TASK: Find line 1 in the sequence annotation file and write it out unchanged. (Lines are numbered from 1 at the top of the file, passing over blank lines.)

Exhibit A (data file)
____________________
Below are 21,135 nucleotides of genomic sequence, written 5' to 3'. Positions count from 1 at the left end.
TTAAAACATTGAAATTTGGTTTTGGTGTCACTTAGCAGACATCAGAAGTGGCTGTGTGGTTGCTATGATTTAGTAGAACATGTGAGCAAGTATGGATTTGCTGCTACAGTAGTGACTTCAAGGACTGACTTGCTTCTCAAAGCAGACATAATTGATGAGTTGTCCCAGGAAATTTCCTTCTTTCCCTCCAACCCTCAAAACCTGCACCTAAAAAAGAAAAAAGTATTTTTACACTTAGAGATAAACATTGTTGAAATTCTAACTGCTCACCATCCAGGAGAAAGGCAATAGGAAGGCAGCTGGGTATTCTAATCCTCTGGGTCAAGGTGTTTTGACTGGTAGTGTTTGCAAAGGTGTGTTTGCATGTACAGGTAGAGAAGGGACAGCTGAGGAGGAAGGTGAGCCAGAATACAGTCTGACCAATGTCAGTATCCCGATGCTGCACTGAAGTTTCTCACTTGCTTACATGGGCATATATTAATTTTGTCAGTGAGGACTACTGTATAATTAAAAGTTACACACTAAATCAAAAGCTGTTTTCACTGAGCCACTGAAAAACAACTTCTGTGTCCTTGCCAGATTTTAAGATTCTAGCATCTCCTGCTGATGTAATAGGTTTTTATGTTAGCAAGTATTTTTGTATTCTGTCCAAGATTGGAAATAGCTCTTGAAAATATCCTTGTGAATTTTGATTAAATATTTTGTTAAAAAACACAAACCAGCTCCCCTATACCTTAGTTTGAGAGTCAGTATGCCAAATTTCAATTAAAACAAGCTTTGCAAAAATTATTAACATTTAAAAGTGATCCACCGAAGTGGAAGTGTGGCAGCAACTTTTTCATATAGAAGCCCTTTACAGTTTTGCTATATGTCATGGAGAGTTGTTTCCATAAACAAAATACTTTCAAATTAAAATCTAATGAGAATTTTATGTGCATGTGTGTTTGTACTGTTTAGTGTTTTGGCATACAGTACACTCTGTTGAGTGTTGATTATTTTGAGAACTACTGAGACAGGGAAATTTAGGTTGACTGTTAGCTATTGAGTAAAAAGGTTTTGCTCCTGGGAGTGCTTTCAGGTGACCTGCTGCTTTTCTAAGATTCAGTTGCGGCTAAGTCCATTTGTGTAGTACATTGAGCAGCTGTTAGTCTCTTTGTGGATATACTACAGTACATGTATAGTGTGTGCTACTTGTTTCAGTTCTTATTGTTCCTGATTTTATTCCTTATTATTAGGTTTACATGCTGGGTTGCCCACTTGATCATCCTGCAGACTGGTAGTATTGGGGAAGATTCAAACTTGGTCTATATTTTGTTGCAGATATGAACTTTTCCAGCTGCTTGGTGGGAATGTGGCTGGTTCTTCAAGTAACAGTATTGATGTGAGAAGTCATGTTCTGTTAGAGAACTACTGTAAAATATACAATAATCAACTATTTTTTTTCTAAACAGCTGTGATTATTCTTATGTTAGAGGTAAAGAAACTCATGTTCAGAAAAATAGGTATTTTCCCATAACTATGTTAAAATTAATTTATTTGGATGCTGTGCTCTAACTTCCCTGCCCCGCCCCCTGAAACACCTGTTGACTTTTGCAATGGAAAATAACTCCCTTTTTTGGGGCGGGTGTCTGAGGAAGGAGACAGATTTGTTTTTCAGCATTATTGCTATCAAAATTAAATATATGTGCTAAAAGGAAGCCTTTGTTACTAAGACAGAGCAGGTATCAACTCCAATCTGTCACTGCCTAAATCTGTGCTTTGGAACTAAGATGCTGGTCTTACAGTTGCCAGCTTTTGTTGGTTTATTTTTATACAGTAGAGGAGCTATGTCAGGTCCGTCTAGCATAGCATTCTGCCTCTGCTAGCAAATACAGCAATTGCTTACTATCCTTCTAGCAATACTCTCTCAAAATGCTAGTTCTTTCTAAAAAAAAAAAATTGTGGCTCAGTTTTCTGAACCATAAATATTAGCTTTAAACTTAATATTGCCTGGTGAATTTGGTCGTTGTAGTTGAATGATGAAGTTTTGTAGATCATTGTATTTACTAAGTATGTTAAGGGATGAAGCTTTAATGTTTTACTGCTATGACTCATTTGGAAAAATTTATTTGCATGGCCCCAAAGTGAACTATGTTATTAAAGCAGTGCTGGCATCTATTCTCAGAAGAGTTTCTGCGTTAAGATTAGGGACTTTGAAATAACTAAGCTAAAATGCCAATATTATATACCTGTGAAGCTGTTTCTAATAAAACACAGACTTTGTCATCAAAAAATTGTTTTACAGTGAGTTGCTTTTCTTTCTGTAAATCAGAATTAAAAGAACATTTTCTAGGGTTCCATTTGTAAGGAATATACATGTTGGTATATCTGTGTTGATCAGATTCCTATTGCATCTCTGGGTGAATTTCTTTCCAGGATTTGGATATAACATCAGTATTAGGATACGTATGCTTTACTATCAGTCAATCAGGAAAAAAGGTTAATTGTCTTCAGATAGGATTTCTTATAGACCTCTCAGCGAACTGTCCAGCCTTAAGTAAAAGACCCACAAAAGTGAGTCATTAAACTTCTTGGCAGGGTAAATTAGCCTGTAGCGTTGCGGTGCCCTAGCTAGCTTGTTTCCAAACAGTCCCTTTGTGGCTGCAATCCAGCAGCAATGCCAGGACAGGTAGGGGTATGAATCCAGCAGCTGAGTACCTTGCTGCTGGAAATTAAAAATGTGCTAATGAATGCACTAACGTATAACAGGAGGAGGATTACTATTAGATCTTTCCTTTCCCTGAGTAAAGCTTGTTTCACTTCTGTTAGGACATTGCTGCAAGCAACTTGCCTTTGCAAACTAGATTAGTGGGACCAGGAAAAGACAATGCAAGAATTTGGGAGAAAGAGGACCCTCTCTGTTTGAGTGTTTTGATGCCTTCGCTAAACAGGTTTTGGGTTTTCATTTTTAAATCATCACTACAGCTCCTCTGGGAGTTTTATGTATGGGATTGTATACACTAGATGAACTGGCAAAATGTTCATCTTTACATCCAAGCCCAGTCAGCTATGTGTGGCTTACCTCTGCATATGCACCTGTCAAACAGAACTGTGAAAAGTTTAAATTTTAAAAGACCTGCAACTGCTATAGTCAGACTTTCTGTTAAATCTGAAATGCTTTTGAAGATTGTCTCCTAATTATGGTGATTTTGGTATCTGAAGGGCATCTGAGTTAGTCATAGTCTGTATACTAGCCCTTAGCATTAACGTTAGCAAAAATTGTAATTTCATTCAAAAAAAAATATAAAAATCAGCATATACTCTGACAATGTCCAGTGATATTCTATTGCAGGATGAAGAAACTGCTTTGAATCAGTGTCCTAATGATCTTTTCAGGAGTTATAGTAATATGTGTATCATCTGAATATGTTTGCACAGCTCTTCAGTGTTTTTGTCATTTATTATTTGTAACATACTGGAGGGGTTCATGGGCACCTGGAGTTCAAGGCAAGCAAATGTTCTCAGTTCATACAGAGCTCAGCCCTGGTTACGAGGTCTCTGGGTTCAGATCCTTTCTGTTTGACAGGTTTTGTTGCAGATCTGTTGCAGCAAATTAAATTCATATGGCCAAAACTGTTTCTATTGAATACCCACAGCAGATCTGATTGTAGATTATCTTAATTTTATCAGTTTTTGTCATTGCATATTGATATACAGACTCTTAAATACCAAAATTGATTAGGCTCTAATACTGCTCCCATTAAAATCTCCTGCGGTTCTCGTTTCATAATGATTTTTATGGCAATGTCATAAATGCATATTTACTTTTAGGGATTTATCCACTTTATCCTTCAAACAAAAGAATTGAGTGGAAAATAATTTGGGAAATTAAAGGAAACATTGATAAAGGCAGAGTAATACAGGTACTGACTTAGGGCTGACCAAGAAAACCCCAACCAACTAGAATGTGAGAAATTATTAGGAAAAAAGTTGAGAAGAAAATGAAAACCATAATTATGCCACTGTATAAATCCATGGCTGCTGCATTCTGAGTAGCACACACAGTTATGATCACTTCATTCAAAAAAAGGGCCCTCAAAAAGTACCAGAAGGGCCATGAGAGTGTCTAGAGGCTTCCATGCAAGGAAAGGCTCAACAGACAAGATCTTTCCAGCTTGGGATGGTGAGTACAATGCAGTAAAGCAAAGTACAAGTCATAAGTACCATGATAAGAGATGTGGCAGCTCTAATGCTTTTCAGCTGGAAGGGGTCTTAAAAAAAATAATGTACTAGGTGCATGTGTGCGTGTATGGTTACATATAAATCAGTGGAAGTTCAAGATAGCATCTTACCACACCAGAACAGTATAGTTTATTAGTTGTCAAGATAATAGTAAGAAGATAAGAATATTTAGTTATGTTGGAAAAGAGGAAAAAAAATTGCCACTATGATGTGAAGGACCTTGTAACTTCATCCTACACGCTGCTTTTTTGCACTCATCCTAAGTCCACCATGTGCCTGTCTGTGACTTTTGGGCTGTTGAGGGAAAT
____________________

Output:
Below are 21,135 nucleotides of genomic sequence, written 5' to 3'. Positions count from 1 at the left end.